September 12, 2019
This post was written by Kaila of Successfully Simple Sisters. Successfully Simple Sisters is run by Kaila and Eryn, twin sisters living in the Midwest. In the last 4 years, they’ve paid off $225,000+ of debt and began personal journeys toward financial freedom.
A year ago, my husband and I became debt free. We paid off $75,000 of debt in 4 years while never grossing more than $70,000/year as a family. You can read all about our journey in my post here.
Becoming debt free was our #1 priority once we got married. We knew that our student loans and car loan would loom over us if we didn’t take care of these bills immediately. Plus, we had future plans in mind that would be more achievable without our debt.
I heard a quote during our first year of marriage that has stuck with me ever since: “You’ll never regret becoming debt free.” We used that mantra to motivate us as we worked toward paying off our debt.
Many people have asked us how we celebrated paying off all of our debt. To be honest, we didn’t even think about doing anything for a celebration. I’m so frugal that I have a hard time justifying spending money on something that isn’t essential (this isn’t always good, by the way).
Anyway, after some thinking, my husband and I took an overnight trip to a local Amish community, which is something we’ve wanted to do for years. We stayed at an Airbnb overnight, then in the morning, we shopped around at the local Amish stores. We bought some coffee and spent the beautiful day walking from store-to-store. It was the perfect, low-key celebration for us.
After our celebration, we moved onto planning for our next BIG goal, buying a house.
Throughout our debt-payoff process, we rented a two-bedroom townhome in a small town outside of Des Moines, Iowa. We knew we wanted to start building equity, so we decided our next step once becoming debt free would be to purchase a house of our own.
We also knew that buying a house would mean that our expenses would increase. From our electricity and water to property taxes and homeowner’s insurance. That’s in addition to the maintenance costs of owning a home, such as buying a lawnmower to mow our yard, or paying an electrician to fix the wiring in a broken outlet.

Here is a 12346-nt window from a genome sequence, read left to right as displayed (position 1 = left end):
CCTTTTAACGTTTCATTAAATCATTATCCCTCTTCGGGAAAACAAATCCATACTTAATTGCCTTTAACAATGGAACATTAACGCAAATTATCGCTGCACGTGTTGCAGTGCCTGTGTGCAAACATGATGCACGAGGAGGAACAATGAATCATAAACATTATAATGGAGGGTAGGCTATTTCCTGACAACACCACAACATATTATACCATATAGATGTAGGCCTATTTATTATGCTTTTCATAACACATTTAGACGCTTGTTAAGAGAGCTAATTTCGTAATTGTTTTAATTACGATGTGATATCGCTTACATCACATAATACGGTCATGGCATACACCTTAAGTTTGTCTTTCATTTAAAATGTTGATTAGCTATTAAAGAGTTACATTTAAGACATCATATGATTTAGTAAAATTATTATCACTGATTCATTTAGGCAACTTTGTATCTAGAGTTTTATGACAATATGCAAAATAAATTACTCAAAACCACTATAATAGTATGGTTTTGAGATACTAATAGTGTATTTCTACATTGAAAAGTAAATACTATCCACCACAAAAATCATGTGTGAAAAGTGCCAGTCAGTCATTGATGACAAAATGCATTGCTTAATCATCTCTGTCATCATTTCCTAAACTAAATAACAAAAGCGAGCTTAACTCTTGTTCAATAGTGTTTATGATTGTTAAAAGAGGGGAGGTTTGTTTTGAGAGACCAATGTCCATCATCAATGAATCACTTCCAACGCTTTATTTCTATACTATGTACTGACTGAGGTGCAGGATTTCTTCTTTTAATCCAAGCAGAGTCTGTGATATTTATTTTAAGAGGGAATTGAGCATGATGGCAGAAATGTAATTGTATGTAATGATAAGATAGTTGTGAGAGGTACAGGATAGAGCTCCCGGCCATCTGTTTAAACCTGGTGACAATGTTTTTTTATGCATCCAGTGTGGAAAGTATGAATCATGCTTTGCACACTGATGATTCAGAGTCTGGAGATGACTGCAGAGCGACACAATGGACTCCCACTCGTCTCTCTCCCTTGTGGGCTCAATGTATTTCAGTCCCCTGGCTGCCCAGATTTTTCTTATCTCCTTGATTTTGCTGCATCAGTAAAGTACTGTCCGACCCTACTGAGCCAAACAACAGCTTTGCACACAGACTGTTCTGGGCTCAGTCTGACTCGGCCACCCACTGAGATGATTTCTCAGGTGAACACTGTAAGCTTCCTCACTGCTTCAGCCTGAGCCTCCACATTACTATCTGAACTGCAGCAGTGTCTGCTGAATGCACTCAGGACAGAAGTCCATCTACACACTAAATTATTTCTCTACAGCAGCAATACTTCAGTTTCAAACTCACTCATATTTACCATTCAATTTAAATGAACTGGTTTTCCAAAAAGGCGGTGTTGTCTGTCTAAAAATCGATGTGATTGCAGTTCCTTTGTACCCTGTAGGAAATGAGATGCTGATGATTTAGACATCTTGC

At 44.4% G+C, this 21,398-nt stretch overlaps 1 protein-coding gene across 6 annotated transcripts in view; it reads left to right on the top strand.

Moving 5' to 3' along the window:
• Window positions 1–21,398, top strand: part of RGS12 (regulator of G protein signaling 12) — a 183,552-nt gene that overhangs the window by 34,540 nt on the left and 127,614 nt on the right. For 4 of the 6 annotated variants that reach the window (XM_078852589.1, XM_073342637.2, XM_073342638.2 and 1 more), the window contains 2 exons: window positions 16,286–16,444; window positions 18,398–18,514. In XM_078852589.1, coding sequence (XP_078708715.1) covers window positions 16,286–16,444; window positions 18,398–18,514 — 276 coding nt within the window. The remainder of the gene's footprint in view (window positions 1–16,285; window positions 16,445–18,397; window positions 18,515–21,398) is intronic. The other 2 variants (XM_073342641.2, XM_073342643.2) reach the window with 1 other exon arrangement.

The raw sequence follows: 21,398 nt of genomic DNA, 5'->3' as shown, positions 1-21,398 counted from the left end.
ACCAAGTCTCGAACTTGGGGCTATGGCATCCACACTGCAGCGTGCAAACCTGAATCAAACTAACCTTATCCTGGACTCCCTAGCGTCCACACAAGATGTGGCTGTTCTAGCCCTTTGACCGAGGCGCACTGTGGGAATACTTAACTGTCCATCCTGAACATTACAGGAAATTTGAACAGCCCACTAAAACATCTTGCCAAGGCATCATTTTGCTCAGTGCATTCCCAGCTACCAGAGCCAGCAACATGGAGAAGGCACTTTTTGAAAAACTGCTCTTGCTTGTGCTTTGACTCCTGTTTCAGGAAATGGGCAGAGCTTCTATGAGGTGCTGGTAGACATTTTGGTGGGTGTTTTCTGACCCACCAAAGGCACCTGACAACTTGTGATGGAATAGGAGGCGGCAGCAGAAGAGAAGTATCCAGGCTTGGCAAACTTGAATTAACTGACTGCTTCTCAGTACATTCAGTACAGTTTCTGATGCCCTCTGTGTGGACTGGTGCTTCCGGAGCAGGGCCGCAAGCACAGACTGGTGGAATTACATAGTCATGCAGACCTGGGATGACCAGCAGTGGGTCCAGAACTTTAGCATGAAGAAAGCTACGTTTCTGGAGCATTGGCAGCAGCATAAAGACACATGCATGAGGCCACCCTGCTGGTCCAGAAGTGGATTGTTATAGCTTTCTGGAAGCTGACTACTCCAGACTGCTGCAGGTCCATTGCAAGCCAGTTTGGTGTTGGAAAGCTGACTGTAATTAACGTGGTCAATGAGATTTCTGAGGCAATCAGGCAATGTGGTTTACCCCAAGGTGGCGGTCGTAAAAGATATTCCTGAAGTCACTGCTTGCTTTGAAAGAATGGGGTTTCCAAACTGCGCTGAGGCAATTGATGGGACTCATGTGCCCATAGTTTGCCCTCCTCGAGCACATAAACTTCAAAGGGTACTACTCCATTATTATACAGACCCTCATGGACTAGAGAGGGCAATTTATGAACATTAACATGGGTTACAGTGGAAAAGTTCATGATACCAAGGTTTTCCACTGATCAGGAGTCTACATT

In the metro where we live, it’s reasonable to buy a house for $200,000 – $300,000. That’s what many of our first-time homebuyer friends were paying for their homes. We decided we were comfortable purchasing our first house for somewhere between $200,000 and $225,000.
We knew we wanted to put at least 10% toward a down payment, so we knew we wanted to save around $20,000 for it. We also wanted an additional $5,000 of savings to cover moving costs and other maintenance costs that would inevitably pop-up. We made a goal of saving up $25,000 to buy the house.
Our goal was to purchase our house around September 2019 which would give us a year to save up.
The year prior, we had put $31,000 toward debt, so saving $25,000 in a single year was incredibly doable for us, even on our modest income.
Since we no longer had debt payments, every dollar that was once going toward debt now went into a savings account. Because of this, we took a look at different banks to see if we could get a higher interest rate on a savings account to help our money work for us.
After some research, we found an online-only bank which provided us with 22x higher interest on our savings account than our previous brick and mortar bank. We went from earning 0.10% interest to 2.20% interest on our savings account. That was a no-brainer switch for us.
Much like when we were paying off debt, we did everything we possibly could to optimize our income. I continued picking up as many opportunities in my side hustle as a mystery shopper as possible and my husband hustled to get more work for his construction business.
Since we can only make so much money in a year, we also took a closer look at our budget and continued to find ways to cut our expenses:
Just a month into saving for buying a house, we found out we were pregnant with our second child. We found out that our baby would be due in June 2019, so we had to decide whether our goal of buying a house in September 2019 was still reasonable.
After crunching the numbers and looking at what we had already saved up, we decided to push our timeline forward and started looking at houses in early 2019. We realized our tiny two-bedroom townhouse would be very tight for our soon-to-be family of four.
We altered our budget for a house from around $200,000 – $225,000 to $160,000 – $190,000 in hopes we could save enough to purchase a house by May.
With our new budget, the houses we were finding needed at least a little work. Luckily, my husband is a General Contractor, so nothing was too scary for us.
After a few months of searching, we found our dream home in April for $180,000. By the time closing day came around, we had exactly the amount of money we needed for a reasonable down payment and $5,000 in the bank to cover additional costs.
We couldn’t have come up with the money to buy a house so quickly had we not been debt free.
Some of the advantages we had in purchasing a house because we were debt free were:
I can’t stress enough how freeing the last year has felt by being debt free. I hope you, too, can experience that freeing feeling of becoming debt free one day as well.